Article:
AmphibiaWeb - Ascaphus truei


(Translations may not be accurate.)

Ascaphus truei Stejneger, 1899
Pacific Tailed Frog, Coastal Tailed Frog, Western Tailed Frog
family: Ascaphidae
genus: Ascaphus
Species Description: Stejneger, L. 1899. Description of a new genus and species of discoglossoid toad from North America. Proceedings of the United States National Museum 21: 899.901.
Ascaphus truei
© 2017 Heidi Rockney (1 of 99)
Conservation Status (definitions)
IUCN Red List Status Account Least Concern (LC)
NatureServe Use NatureServe Explorer to see status.
National Status None
Regional Status California: Protected, and a Species of Special Concern
conservation needs Access Conservation Needs Assessment Report .


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Dorsal coloration variable; ground color may be cream, grey, red, or black. Dorsum may show a variable pattern of dark streaks and blotches. Head lacks tympanum, pupil is vertical, and a light streak may extend from tip of snout to above the eyes. Whitish-yellow venter, more yellow in femoral region. Males have a tail-like extension of the cloaca, and during breeding season show greatly enlarged forearms. Larvae have a distinctively large, round mouth, modified for suction, which they use to cling to streamside rocks (modified from Stebbins 1951).

Distribution and Habitat

Country distribution from AmphibiaWeb's database: Canada, United States

U.S. state distribution from AmphibiaWeb's database: California, Oregon, Washington

Canadian province distribution from AmphibiaWeb's database: British Columbia

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View distribution map in BerkeleyMapper.
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From sea level to timberline, ranging along Pacific coast of North America from northern California to southern British Columbia. Also includes a disjuct distribution in northern Idaho and western Montana (Nussbaum et al 1983). Associated with cold, fast-moving streams with cobbled bottoms and emergent boulders (Bull and Carter 1996).

Life History, Abundance, Activity, and Special Behaviors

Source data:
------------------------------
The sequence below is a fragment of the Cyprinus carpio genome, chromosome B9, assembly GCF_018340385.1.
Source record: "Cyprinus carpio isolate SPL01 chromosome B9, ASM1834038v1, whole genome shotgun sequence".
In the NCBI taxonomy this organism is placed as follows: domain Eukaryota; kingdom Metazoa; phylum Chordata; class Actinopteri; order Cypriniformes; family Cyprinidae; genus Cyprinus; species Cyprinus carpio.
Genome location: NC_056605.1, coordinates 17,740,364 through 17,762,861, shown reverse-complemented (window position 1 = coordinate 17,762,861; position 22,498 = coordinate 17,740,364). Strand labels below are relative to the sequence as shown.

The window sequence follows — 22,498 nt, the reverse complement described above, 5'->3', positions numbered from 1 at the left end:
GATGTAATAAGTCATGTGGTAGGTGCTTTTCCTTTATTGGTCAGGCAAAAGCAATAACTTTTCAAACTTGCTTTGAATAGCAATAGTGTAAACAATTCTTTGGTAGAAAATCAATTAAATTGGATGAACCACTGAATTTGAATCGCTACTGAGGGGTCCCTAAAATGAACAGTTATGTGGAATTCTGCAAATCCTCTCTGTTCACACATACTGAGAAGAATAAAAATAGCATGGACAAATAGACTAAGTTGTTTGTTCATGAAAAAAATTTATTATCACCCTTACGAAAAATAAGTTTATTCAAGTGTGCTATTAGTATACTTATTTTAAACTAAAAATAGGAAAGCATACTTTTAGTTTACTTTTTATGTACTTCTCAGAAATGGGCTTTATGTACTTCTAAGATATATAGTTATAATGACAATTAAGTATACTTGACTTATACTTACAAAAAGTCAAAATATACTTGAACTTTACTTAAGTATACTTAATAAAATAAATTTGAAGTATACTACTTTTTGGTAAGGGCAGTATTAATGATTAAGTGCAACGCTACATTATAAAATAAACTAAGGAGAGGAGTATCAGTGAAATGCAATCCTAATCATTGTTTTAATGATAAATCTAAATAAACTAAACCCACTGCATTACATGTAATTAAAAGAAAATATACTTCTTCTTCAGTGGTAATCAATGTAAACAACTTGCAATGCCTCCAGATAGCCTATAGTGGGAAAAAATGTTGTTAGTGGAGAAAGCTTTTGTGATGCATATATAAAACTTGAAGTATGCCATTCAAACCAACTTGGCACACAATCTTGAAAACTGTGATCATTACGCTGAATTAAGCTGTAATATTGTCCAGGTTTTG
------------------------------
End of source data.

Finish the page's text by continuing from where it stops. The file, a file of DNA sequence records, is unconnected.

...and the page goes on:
Ascaphus is non-vocal. Its internal fertilization (an adaption to ensure fertilization in fast moving streams) is unique among frogs. Breeding season lasts from May through September. Eggs are deposited in strings under rocks in fast-moving streams. Tailed frogs are primarily aquatic; adults may emerge to forage on land in cool, wet conditions, especially at night. Larvae take between 1 to 4 years to metamorphose, depending on drainage (Bull and Carter 1996; Wallace and Diller 1998) . Juveniles are sexually mature in 7-8 years. Maximum average Ascaphusdensity per linear meter of stream was 0.162 larvae and 0.035 adults in western Oregon (Bull and Carter 1996). Nussbaum et al (1983) cite densities as high as 1 frog per meter of stream in eastern Washington.

Trends and Threats
Not federally listed, but a California Species of Special concern. Habitat modification due to timber harvesting may be a major cause of declines in Ascaphus. Bull and Carter (1996) found that the presence of a tree-lined buffer zone was significantly correlated with Tailed frog abundance, while overall logging level within the watershed showed only a non-significant trend. In British Columbia, conservation plans are difficult to implement, since Tailed Frogs (along with Pacific Giant Salamanders, Dicamptodon tenebrosus) avoid areas with predatory game fish; it is the riparian areas with those game fish that are protected (Orchard 1992).

Possible reasons for amphibian decline

Habitat modification from deforestation, or logging related activities

Ascaphus is the only living representative of a basal lineage of anurans, and may retain some relatively primitive traits of early frogs (e.g. Ford and Cannatella 1992).

See another account at


Bull, E. L. and Carter, B. E. (1996). ''Tailed Frogs: Distribution, ecology, and association with timber harvest in Northeastern Oregon.'' United States Forest Service Research Paper, (497), 1-12.

Ford, L.S., and Cannatella, D.C. (1993). "The major clades of frogs." Herpetological Monographs, 7, 94-117. [link]

Nussbaum, R. A., Brodie, E. D., Jr., and Storm, R. M. (1983). Amphibians and Reptiles of the Pacific Northwest. University of Idaho Press, Moscow, Idaho.

Orchard, S.A. (1992). ''Amphibian population declines in British Columbia.'' Declines in Canadian amphibian populations: designing a national monitoring strategy. C. A. Bishop nd K.E. Petit, eds., Canadian Wildlife Service, 10-13.

Stebbins, R. C. (1985). A Field Guide to Western Reptiles and Amphibians. Houghton Mifflin, Boston.

Stebbins, R.C. (1951). Amphibians of Western North America. University of California Press, Berkeley.

Wallace, R. L. and Diller, L. V. (1998). ''Length of the larval cycle of Ascaphus truei in coastal streams of the redwood region, northern California.'' Journal of Herpetology, 32(3), 404-409.

Originally submitted by: Alan Krakauer, Meredith J. Mahoney (first posted 1999-02-16)
Distribution by: Michelle S. Koo (updated 2021-03-17)

Edited by: Duncan Parks and Meredith J. Mahoney (2021-03-17)

Species Account Citation: AmphibiaWeb 2021 Ascaphus truei: Pacific Tailed Frog <> University of California, Berkeley, CA, USA. Accessed Jul 16, 2024.

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Citation: AmphibiaWeb. 2024. <> University of California, Berkeley, CA, USA. Accessed 16 Jul 2024.

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